Act now to prevent elder abuse
Ensuring that there’s someone to look after your affairs down the road is a wise move. But choose your advocates very carefully.
Although you'd think it was one designated event we could do without, today is World Elder Abuse Awareness Day.
When we think of older people at risk, all the usual things come to mind, but mistreatment comes in many forms — not the least of which are financial.
Each year thousands of people call the Public Guardian and Trustee to find out what they can do to help a friend or relative who isn't able to manage finances or make legal decisions on their own.
Unfortunately, by then, it's often too late.
Unscrupulous caregivers may have already begun making decisions for the older person without his or her consent. Or relatives may be pressuring seniors into things they don't really want to do — like loaning them money, putting assets in joint names or completely transferring property to an adult child.
"Many older people won't speak up because they feel so ashamed their family member is treating them so shabbily," says Toronto estate lawyer Les Kotzer, the author, along with Barry Fish, of Where There's an Inheritance: Stories from Inside the World of Two Will Lawyers. "Sometimes they're scared that if they say something, things will get even worse.''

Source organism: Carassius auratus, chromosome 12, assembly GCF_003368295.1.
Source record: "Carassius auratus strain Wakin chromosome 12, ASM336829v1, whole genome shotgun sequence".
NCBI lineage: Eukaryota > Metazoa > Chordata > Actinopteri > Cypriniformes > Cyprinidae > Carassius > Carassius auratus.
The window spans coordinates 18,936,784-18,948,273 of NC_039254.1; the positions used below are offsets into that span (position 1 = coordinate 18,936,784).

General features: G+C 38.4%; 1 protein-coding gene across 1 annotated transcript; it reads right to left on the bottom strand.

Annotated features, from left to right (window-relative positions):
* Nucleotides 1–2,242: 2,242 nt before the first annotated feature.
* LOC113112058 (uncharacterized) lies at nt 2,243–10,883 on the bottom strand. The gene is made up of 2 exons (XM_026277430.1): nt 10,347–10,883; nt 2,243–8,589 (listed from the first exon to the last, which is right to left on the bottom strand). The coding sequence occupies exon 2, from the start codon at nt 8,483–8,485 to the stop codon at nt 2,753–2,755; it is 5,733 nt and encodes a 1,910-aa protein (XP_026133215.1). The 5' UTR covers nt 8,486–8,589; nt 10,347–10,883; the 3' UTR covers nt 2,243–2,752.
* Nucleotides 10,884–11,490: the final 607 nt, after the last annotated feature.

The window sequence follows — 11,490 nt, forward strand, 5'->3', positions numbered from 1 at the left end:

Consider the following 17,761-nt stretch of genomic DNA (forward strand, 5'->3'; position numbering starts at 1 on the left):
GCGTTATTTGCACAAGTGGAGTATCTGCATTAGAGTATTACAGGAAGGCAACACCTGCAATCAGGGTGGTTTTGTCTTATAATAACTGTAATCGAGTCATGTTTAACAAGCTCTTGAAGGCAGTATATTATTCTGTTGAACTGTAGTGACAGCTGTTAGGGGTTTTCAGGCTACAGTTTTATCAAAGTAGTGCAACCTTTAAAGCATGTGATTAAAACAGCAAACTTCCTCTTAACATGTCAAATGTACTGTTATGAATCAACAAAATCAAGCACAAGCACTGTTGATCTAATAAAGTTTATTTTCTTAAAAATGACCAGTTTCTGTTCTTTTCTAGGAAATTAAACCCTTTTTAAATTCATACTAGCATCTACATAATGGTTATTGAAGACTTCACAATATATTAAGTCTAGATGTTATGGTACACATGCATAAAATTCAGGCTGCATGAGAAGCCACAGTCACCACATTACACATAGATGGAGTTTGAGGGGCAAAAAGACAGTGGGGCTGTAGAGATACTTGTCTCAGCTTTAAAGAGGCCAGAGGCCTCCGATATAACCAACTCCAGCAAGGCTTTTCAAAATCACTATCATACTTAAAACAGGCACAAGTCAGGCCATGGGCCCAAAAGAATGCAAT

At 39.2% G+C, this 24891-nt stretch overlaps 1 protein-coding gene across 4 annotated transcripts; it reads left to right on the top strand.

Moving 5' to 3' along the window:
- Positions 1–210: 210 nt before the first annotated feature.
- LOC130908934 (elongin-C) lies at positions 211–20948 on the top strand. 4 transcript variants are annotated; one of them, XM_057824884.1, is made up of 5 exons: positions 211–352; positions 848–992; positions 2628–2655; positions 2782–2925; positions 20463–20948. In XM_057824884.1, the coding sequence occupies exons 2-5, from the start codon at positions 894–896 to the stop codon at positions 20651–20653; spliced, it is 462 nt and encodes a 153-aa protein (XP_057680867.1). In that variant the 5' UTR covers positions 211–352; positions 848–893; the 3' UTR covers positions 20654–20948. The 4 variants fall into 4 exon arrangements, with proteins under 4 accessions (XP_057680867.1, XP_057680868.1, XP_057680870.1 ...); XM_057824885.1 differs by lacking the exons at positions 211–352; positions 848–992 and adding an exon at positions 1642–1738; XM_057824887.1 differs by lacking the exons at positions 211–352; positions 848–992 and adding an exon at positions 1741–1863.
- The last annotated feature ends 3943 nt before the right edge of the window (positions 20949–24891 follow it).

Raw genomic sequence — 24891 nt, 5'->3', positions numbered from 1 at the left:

He describes the sad tale of one older woman who's so intimidated by her daughter that she has written two wills: The first document is a sham designed to appease the daughter, who expects to inherit everything. But the actual, and unseen, will tells a different story, largely disinheriting the bullying offspring.
Kotzer says that in recent years he's seen an increase in older people feeling pressured over estate issues, a trend that he attributes partly to demographics — over the next decade Canadians will experience the largest intergenerational transfer of wealth in the country's history — but mostly to greed.
He categorizes impatient and overextended baby boomers looking to cash in on inheritances prematurely as "waiters" and he sees more of them than he would care to.
"I get people coming in here asking: 'What can I do to get at some of my inheritance now? Can I take a look at my father's will?' — even though he's still alive," Kotzer says. "We're just seeing a lot more manipulative situations."
Some of which, unfortunately, seniors can inadvertently bring on themselves.
The elderly are often too hasty at signing over control of their affairs to a relative or friend, says Kotzer, who compares such a decision to getting married — if you're unsure about whether you're choosing the right person, it's probably better to hold off a bit.
That person you appoint as your spokesperson and decision-maker is called your "attorney," explains Calgary estate lawyer Lynne Butler, author of Protect Your Elderly Parents: Become Your Parents' Guardian or Trustee.
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